• Labour cost: 21% higher in tobacco than food crop.
  • Tobacco cultivation is labour intensive not only in terms of numbers, but in terms of intensity of work.
  • Tobacco workers lose work during the non-tobacco season.
  • Tobacco workers suffer from health hazards due to hard work, exposure to agro-chemicals and nicotine.

Problems of small scale farmers –the Company card

  • Tobacco production is vertically integrated through contractual arrangements with farmers.
  • Company Card issued by BAT and other national Tobacco companies provides growers with access to credit for inputs (seeds, fertilizers, pesticides), fixation of price, buy cured leaves, specifies the quota amount of cured leaves and a delivery date – subject to action by the company if not met.
  • Companies provide contract growers with loans they can use to prepare land or lease.
  • This system is similar to “Dadon” in Bangla – an illegal lending practice
  • Company support with inputs and marketing of the leaves – leads to indebtedness in cyclical order
  • Companies use pricing promises to entice farmers into committing their land to a new season.
  • Manipulation of pricing system in the use of sub-categories of tobacco grades applied during the time of purchase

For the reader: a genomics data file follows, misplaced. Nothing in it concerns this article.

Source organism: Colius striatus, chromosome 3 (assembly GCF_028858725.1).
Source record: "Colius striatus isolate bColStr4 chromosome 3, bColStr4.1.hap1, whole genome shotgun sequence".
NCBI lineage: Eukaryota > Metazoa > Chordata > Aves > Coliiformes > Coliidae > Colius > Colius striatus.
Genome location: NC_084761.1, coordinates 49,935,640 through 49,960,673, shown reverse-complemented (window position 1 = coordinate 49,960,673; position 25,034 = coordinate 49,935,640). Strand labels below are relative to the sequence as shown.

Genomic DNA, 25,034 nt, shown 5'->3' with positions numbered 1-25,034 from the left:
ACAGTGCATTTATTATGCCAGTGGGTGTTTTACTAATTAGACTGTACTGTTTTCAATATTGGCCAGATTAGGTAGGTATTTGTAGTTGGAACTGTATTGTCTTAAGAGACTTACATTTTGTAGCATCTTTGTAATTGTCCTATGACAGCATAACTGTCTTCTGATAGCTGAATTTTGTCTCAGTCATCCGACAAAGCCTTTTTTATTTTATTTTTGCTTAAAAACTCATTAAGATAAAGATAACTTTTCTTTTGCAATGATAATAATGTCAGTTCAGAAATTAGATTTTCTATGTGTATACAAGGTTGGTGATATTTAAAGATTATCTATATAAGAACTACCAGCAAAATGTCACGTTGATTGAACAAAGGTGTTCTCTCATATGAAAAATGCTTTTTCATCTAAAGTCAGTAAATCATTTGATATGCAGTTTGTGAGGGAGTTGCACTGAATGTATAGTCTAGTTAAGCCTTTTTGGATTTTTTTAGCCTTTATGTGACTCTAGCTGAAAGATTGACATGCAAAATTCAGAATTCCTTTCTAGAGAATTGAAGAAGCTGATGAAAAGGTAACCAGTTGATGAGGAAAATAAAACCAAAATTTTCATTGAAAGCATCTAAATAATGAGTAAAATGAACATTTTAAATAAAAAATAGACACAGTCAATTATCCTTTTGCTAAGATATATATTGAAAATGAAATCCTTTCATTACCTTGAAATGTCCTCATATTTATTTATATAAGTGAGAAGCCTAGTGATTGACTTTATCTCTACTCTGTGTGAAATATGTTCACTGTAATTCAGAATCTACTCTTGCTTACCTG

• Sub-grades are created for each of the 8 grades in the contracting system.
  • Tobacco companies use their sole authority to modify the contract unilaterally.

company card

 British Americon Tobacco Company Card


Bangladesh government initiatives

Tobacco Cultivation Control Policy, 2017

The Ministry of Health and Family Welfare drafted the Tobacco Cultivation Control Policy 2017 to discourage tobacco cultivation as mandated by the Smoking and Tobacco Products Usage (Control) (Amendment) Act, 2013 in compliance with Article 17 and 18 of the Framework Convention on Tobacco Control (FCTC). The policy with multi-sectoral involvement is awaiting Ministerial approval.

As an immediate goal, the policy through various measures, the tobacco cultivation area will be brought down by half between 2017 and 2026. Production of other crops will be increased on the same land. The National Tobacco Control Cell under the health ministry will coordinate actions among ministries to implement the policy [6].

The major emphasis of the draft policy is to provide farmers with easy loans and special incentives for fertilizer, seeds and other farm inputs and equipment to help them switch from tobacco cultivation to other crops. Farmers will be extended support to market their food crops so they can get fair prices for their produce. Alternative non-farm livelihood opportunities will also be created through multi-stakeholder involvement in the implementation of the policy.

The policy restricts companies to provide tobacco growers with subsidies, loans or other supports.

The draft policy stresses restriction on plantation and processing of tobacco products within 500 yards of homesteads, and its cultivation within 150 yards of the slopes of rivers, canals and lakes.